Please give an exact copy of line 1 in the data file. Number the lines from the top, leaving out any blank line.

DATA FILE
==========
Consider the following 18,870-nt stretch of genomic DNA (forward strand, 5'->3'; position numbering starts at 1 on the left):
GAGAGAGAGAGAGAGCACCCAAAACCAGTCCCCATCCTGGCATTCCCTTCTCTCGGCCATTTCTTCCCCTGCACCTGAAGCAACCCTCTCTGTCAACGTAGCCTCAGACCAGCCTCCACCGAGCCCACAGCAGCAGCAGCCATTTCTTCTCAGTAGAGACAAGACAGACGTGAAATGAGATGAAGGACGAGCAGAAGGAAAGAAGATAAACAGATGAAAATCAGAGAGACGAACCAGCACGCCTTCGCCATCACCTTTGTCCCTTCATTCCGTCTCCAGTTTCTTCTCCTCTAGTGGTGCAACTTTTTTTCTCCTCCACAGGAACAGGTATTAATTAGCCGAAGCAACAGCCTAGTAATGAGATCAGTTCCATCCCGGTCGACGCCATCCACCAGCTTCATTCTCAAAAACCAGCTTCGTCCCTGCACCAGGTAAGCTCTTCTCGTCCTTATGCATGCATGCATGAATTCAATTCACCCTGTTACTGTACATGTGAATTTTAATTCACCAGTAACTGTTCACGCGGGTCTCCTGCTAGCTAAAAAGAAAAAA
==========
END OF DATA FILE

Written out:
Consider the following 18,870-nt stretch of genomic DNA (forward strand, 5'->3'; position numbering starts at 1 on the left):